Madness. It had all fallen into complete madness. A freefall.


I had jumped. I needed to for the both of us.


It wasn’t always so bad—our life together didn’t begin with such bitter resignation.


We used to enjoy one another’s company.


We spent our honeymoon in London, or more to wit, inside various pubs of London. Drinking was one thing we still had in common, if little else.


It was our last night before returning to reality. We spent it in our favorite local, just down the road from our hotel. We had gotten to know the regulars and bartenders, by face, if not name, through repetition and an open invitation to converse with anyone willing to talk.


I bet the wife I could get the bar to serenade her, without asking. The prize, one pound coin.


And eternal respect for my charm.


I finished my pint, walked to the jukebox and selected the proper song, before making my way  to the bar for a refill.


I selected It Must Be Love by Madness. I’m fairly certain everyone in England knows this song.


As the song began, I noticed the regulars tapping their fingers, and bobbing their heads, gently to the intro. I began to sing along quietly, just loud enough for the people next to me to hear.


When the chorus came around, a burly, bearded old Brit with a cane and a can of snuff stood up and wailed out the chorus with everything he had. His eyes were closed, his face red, his pint was swinging along, spilling onto his had and the floor. That was enough to bring the rest of the bar in for the next chorus.


I walked over to the wife and took her hand. She smiled and blushed, a growing rarity as the calendars turned. I lead her to the center of the bar with the drunk, singing patrons all around her. I winked, and rejoined the chorus.


I still have that pound coin.


What I felt once upon a time; It must be love.




Hospital Blues

April 30, 2014

Here I sit. Tubes and IV’s, swollen spots on both hands and arms from blood tests…bruised belly from shots…trapped in a room, attached to a machine. No smoking, no drinking, no puppies.

And sadly no inspiration to do anything other than sit and wait to go home.

Fondly: When I Was Your Age…

April 1, 2014



“When I was your age…”


When you’re dating someone 13 years younger, this is the moment your relationship changes.


It strikes a nerve—in both of you.


Suddenly, one of you feels young, while the other, extremely old.


It reminds you both that your love isn’t wildly accepted by the outside world, and maybe, the inside one as well.


It doesn’t change how you feel about her, merely the situation.



Why couldn’t we have both been born in the same generation? Why did Grunge happen when she was four, while I was rebelling in college?


Why didn’t our nostalgia match?


Our passions were the same, and every bit as intense.


But she was still searching for something I had found.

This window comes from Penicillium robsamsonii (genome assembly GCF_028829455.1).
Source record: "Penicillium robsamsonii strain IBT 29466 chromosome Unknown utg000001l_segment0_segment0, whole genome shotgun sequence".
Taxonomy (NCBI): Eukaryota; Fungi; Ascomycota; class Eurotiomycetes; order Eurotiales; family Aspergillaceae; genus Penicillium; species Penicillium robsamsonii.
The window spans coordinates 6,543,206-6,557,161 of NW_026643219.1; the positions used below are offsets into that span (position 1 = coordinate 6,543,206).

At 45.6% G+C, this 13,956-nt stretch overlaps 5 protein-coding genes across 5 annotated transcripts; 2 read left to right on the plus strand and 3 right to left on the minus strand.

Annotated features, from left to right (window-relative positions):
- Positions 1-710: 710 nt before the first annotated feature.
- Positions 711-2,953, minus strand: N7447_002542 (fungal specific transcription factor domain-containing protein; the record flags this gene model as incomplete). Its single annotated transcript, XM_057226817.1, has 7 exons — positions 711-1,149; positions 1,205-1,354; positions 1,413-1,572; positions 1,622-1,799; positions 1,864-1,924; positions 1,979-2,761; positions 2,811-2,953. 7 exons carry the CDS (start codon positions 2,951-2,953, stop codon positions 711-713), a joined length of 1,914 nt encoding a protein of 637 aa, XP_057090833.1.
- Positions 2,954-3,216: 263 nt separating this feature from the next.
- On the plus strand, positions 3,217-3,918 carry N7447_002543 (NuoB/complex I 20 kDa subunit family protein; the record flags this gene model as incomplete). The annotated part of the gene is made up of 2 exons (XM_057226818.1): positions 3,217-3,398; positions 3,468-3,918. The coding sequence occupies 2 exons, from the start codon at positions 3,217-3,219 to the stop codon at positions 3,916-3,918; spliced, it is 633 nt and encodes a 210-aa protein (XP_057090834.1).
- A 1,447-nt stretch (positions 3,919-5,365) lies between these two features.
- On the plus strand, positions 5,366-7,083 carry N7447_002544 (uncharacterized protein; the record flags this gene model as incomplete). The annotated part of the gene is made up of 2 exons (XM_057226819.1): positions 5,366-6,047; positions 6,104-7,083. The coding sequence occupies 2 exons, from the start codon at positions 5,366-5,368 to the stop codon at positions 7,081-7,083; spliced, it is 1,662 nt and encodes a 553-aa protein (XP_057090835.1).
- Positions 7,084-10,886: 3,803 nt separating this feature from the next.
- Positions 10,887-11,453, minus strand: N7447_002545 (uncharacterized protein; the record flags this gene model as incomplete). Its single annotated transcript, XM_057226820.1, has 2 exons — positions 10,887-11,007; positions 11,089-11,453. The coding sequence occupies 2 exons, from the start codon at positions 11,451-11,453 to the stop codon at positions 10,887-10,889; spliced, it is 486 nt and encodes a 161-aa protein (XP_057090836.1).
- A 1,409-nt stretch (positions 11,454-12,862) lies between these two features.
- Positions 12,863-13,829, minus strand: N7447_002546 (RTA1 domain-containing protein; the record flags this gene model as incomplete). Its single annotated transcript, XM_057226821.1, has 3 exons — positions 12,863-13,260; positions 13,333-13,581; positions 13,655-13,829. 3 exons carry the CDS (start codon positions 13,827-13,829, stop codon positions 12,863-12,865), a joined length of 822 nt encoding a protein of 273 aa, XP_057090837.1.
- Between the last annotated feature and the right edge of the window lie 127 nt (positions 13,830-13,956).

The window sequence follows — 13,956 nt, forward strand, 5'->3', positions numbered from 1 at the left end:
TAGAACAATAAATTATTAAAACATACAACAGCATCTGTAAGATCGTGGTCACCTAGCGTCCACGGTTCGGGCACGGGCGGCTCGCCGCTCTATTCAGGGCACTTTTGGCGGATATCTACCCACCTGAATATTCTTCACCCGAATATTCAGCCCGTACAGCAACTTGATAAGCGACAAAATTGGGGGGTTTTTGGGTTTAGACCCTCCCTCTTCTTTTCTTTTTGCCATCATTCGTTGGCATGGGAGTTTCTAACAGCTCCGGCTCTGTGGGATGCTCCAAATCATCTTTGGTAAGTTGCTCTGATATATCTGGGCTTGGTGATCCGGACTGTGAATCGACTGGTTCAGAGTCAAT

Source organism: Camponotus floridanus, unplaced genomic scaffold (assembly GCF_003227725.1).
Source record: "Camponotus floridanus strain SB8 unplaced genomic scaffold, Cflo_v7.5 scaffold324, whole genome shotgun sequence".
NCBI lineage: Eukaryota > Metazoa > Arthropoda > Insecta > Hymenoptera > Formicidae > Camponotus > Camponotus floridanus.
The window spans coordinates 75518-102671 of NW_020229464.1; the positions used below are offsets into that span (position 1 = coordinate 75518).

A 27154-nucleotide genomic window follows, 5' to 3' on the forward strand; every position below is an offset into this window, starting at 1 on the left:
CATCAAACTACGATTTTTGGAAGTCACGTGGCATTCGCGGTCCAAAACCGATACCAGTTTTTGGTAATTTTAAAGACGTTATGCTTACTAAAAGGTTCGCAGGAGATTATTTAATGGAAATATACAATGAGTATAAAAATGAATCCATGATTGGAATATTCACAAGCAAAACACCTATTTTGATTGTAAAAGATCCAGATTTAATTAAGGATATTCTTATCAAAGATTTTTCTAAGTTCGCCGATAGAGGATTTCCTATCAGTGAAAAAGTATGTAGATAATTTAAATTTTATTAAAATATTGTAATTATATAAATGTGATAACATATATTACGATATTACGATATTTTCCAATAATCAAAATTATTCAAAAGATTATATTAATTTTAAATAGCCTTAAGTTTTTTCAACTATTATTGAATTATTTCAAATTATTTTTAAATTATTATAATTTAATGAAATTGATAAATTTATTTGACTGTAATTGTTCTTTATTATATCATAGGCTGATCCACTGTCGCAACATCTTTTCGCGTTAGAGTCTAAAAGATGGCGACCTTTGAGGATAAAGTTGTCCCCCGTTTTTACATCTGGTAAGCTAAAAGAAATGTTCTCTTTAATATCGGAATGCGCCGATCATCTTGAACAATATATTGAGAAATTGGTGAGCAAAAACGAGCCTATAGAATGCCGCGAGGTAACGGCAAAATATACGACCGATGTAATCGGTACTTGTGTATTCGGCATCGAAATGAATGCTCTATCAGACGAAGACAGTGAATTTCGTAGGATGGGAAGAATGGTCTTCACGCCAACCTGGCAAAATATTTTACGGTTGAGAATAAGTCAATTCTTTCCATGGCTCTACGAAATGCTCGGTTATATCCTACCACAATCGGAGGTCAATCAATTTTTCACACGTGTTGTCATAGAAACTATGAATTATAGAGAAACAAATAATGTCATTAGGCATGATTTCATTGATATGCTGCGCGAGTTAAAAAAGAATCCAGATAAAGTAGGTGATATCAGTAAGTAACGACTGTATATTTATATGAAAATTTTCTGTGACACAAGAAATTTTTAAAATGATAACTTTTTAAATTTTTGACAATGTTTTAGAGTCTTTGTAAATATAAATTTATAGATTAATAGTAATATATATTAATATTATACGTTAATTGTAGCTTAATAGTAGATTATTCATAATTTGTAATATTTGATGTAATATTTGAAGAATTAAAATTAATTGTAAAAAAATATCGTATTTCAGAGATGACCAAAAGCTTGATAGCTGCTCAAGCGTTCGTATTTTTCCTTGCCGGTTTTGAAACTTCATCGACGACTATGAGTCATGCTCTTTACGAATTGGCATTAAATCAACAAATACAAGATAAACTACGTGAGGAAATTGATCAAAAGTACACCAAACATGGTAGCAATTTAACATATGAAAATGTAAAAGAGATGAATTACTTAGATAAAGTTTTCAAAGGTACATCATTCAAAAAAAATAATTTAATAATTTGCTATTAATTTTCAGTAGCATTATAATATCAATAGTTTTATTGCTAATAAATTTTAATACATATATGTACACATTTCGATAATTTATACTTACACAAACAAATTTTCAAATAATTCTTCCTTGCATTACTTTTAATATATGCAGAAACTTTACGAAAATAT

When I was her age…sigh…I was every bit as passionate as I am now…and every bit as lost.



Retrospect: Yum-Yum. (Give Me Some)

March 25, 2014


Four years ago tomorrow, my life took a rather unexpected turn. I’m not sure if it feels like it happened only yesterday, or a million years ago. It was the beginning of something that changed nearly everything.


The day after that, everything did.


It was the first step in a new movement, artistically, and a huge leap with a running start for me personally.


Regardless of what happened after that point, at that point, I finally got the point.


What’s my point?



I suppose that, no matter what happens in my life, I’ll always look back at this and respect the changes it stirred. I’ll remember new friends that would become family, a drunk tramp, bearded lady, fouled mouthed dancing girls, a caged beast, a moonshine-soaked hillbilly, a medicine show barker with suspect intentions and a miracle elixir.


And, of course, darkened elevator shafts.

Fondly: Well-Aged Inapropos

March 19, 2014


“You’re the first grownup I’ve ever dated.”


I’m pretty sure she meant it as a compliment, but it merely made me feel old, and it made her seem really, really young.

When a woman dates a younger man, she is called a Cougar.

When a man does it, he’s a lecherous, creepy, dirty old man in the midst of a crisis of some sort.

Given that most women mature faster, and develop rational thought, that seems a bit unfair.

Given that I act like a 15-year-old in my thirties only proves a point of compatibility.


I’m sure when she told me that, she meant it as a compliment. I’m sure she meant she’d only dated boys until now—boys with fast food jobs, and a strange obsession with video games.

I had already caught myself starting a sentence with, “When I was your age” far too many times, as I searched for our level of equality.

But at her age, she was merely searching.

When I was her age…I was too.


So why did I expect her to be different?

I didn’t even know how old, or perhaps young, she was until well after it was too late. I didn’t ever even think to ask. When your soul finds something that feels right, age becomes inapropos.

So does a house, a wife, and pretty much everything else.